Reuters – The U.S. Department of Agriculture (USDA) will alter how it reports soybean oil use by biofuels producers beginning with its monthly World Agriculture Supply & Demand Estimates (WASDE) report in May, the USDA announced April 8.
The USDA also said it will break out soybean meal supply and demand for China in its global table for the animal feed ingredient in what could help the market gauge whether the top soybean importer is crushing beans or stockpiling them.
The changes to the closely watched report, viewed as the global gold standard in agriculture data, comes amid rising demand for vegetable oils from producers of renewable diesel, a clean-burning fuel made from soy and other fats and oils, and strong Chinese demand for livestock feed.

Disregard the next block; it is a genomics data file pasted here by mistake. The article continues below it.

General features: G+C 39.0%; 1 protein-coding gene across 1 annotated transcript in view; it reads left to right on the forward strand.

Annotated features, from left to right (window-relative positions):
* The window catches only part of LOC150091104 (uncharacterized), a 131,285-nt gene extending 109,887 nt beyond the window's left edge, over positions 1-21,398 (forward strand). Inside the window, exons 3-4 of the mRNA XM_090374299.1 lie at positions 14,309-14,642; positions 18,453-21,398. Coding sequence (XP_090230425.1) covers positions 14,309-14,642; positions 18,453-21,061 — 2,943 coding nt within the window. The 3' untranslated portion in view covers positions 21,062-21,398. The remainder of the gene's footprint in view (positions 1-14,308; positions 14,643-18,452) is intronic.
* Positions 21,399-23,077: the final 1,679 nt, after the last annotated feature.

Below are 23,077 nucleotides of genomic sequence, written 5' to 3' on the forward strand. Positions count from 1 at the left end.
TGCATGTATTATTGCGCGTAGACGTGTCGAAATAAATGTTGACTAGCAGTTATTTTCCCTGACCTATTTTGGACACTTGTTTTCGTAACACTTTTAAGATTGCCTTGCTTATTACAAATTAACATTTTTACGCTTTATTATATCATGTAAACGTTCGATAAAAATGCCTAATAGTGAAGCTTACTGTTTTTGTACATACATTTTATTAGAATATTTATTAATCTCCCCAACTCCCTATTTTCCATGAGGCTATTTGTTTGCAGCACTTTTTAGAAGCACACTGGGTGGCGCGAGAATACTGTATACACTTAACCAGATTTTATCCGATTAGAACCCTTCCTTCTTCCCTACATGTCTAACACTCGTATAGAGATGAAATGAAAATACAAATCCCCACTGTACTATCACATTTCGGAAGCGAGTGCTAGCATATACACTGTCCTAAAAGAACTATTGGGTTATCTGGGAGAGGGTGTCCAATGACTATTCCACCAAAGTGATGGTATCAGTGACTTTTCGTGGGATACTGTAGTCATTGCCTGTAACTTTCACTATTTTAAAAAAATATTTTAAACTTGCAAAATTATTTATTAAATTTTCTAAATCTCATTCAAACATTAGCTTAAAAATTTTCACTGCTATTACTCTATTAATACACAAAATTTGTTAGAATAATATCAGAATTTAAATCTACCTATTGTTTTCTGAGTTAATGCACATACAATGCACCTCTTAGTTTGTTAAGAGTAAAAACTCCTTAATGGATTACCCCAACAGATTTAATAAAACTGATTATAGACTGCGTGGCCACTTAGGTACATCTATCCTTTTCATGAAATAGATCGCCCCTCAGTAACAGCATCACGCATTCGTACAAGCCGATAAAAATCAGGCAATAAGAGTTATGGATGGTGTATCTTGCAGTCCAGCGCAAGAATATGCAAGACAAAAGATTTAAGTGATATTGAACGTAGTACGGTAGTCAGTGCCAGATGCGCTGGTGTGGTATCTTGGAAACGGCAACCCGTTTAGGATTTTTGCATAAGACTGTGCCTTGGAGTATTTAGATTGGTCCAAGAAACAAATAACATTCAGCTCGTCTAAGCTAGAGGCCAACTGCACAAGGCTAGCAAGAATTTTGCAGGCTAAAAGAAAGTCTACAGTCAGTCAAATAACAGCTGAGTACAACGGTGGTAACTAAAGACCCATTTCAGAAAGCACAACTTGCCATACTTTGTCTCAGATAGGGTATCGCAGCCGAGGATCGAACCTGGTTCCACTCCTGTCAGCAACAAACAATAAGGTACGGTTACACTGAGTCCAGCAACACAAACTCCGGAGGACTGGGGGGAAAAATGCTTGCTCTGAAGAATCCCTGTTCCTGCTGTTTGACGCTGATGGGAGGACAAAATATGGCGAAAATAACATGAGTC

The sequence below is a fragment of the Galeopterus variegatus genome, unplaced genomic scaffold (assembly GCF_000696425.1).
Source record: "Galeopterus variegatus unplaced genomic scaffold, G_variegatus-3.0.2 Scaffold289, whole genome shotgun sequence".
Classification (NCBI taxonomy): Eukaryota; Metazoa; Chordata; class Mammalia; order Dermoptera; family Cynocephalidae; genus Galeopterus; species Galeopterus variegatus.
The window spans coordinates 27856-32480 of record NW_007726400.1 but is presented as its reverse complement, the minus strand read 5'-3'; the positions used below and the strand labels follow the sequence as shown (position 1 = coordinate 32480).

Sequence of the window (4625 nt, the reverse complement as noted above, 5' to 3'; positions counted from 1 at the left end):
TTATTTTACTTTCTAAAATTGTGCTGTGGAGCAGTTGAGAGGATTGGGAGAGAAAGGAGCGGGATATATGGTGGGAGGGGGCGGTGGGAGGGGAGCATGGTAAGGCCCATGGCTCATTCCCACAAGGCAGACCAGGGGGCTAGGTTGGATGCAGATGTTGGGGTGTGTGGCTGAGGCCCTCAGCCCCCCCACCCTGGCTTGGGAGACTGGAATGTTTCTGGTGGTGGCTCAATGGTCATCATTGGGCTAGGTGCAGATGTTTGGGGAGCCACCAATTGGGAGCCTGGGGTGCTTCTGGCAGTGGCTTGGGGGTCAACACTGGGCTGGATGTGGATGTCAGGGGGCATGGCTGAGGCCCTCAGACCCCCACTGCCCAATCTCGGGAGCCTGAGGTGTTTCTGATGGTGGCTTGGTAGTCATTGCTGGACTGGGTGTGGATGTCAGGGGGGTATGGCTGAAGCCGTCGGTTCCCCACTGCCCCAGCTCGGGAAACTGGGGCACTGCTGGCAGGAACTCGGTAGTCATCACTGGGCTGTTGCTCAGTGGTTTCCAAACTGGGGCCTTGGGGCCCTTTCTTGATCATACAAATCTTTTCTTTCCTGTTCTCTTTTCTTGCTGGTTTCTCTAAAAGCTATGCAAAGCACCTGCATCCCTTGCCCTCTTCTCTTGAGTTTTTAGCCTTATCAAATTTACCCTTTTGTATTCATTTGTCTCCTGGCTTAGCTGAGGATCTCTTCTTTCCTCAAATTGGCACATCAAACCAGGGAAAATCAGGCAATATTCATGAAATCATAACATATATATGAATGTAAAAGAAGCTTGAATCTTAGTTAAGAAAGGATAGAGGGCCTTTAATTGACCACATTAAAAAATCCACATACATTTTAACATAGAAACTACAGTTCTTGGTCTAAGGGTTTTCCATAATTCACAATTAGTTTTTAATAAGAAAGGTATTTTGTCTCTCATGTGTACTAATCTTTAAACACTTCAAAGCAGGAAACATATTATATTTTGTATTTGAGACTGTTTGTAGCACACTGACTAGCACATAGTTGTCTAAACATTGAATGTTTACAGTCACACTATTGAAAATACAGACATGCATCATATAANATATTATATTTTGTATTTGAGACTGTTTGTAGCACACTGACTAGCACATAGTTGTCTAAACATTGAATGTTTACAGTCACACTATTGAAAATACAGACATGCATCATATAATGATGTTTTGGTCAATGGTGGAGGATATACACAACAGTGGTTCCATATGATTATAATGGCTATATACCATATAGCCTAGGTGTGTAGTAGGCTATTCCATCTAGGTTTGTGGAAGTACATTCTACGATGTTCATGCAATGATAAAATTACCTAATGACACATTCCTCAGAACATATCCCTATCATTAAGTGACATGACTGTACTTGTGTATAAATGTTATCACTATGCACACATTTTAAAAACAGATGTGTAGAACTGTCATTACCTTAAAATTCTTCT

The unusual changes are also an acknowledgment by the USDA of the strong demand potential for soyoil at a time U.S. soybean supplies are the lowest in years.
The USDA currently reports use from the sector in a catch-all category that also includes demand from food makers and animal feed producers. Use by makers of soy biodiesel, which is different from renewable diesel, currently occupies its own demand category.
The updated soyoil supply-and-demand forecast will combine use by biodiesel producers and renewable diesel producers to adhere to USDA’s reporting confidentiality guidelines, Keith Menzie, an economist at USDA’s World Agricultural Outlook Board, told Reuters in early March.
Changes to the USDA report had hinged on expanded biofuels and feedstock data in a monthly Energy Information Administration report. The EIA began issuing that data on March 31.
The USDA is due to issue its April WASDE report this Friday, and the May report is scheduled for release on May 12.